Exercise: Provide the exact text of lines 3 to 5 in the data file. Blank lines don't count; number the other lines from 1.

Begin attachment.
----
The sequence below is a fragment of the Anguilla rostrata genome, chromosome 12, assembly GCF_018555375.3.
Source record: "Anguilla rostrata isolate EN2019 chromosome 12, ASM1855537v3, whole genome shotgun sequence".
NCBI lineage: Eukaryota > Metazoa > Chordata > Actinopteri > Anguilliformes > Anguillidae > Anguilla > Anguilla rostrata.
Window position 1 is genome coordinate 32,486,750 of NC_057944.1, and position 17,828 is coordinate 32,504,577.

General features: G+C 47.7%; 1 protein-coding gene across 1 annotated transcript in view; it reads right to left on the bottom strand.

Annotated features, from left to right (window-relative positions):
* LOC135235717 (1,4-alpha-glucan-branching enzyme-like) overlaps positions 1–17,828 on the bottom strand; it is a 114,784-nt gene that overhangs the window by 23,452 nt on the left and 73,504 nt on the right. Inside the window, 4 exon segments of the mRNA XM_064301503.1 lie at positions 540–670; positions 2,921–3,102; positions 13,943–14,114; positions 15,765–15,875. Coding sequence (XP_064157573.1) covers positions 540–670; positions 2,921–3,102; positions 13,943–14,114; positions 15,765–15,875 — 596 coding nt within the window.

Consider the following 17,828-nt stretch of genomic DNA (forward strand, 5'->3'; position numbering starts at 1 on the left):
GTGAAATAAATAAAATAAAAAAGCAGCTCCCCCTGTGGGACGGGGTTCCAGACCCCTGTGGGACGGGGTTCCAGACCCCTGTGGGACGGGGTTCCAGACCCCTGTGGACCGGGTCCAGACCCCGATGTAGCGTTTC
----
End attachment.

NCBI lineage: Eukaryota > Metazoa > Chordata > Actinopteri > Anguilliformes > Anguillidae > Anguilla > Anguilla rostrata.
Window position 1 is genome coordinate 32,486,750 of NC_057944.1, and position 17,828 is coordinate 32,504,577.

General features: G+C 47.7%; 1 protein-coding gene across 1 annotated transcript in view; it reads right to left on the bottom strand.